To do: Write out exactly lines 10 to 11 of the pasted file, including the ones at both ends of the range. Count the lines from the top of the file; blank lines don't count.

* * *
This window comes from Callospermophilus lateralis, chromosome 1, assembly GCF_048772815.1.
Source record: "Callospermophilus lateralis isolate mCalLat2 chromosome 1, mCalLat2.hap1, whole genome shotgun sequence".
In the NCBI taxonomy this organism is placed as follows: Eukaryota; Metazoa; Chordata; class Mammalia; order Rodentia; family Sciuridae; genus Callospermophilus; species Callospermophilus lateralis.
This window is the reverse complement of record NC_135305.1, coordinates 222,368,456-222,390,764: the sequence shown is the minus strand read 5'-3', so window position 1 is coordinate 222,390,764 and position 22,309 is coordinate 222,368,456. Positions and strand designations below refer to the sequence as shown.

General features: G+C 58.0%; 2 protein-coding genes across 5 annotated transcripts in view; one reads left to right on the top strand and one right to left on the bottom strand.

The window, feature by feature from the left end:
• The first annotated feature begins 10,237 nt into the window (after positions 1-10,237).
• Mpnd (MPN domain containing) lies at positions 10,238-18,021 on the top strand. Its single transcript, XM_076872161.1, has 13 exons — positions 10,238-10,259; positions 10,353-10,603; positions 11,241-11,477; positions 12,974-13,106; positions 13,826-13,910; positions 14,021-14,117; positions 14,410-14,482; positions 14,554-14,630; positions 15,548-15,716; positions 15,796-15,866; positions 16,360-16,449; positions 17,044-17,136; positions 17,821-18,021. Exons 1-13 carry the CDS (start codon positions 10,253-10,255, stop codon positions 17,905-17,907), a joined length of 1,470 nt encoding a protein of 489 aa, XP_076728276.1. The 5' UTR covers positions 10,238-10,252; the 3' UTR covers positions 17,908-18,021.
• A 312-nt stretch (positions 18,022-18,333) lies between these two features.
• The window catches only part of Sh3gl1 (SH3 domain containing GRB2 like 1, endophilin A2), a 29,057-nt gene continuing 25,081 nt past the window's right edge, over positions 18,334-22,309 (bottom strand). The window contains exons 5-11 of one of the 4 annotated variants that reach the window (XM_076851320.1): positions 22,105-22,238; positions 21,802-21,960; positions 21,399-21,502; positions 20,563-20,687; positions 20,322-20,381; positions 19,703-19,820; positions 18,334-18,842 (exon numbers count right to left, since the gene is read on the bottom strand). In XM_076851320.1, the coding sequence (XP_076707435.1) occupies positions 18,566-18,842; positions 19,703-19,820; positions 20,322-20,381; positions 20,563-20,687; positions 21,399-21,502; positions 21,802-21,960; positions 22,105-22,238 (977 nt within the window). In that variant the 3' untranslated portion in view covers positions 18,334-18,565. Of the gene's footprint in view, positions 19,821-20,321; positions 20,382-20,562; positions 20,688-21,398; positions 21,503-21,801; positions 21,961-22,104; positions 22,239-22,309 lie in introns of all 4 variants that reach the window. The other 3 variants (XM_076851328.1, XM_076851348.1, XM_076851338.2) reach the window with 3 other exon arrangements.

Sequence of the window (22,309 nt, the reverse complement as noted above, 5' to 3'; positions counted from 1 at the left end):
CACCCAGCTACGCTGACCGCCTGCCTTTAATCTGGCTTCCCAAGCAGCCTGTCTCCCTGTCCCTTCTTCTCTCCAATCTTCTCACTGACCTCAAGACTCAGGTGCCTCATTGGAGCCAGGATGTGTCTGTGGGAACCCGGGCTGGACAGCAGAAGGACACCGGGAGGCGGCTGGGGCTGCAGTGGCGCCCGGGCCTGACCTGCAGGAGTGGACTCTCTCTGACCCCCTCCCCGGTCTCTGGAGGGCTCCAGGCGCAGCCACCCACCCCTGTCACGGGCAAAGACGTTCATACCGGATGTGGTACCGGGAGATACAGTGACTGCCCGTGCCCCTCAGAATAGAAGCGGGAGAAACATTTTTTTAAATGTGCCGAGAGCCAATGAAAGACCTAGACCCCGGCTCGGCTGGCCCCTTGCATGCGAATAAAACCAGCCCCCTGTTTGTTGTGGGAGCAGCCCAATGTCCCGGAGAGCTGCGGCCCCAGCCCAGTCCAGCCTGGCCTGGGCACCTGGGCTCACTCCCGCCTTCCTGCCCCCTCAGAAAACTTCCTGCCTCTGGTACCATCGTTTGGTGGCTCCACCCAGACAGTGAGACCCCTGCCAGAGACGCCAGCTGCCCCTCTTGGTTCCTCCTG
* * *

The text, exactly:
• The window catches only part of Sh3gl1 (SH3 domain containing GRB2 like 1, endophilin A2), a 29,057-nt gene continuing 25,081 nt past the window's right edge, over positions 18,334-22,309 (bottom strand). The window contains exons 5-11 of one of the 4 annotated variants that reach the window (XM_076851320.1): positions 22,105-22,238; positions 21,802-21,960; positions 21,399-21,502; positions 20,563-20,687; positions 20,322-20,381; positions 19,703-19,820; positions 18,334-18,842 (exon numbers count right to left, since the gene is read on the bottom strand). In XM_076851320.1, the coding sequence (XP_076707435.1) occupies positions 18,566-18,842; positions 19,703-19,820; positions 20,322-20,381; positions 20,563-20,687; positions 21,399-21,502; positions 21,802-21,960; positions 22,105-22,238 (977 nt within the window). In that variant the 3' untranslated portion in view covers positions 18,334-18,565. Of the gene's footprint in view, positions 19,821-20,321; positions 20,382-20,562; positions 20,688-21,398; positions 21,503-21,801; positions 21,961-22,104; positions 22,239-22,309 lie in introns of all 4 variants that reach the window. The other 3 variants (XM_076851328.1, XM_076851348.1, XM_076851338.2) reach the window with 3 other exon arrangements.

Sequence of the window (22,309 nt, the reverse complement as noted above, 5' to 3'; positions counted from 1 at the left end):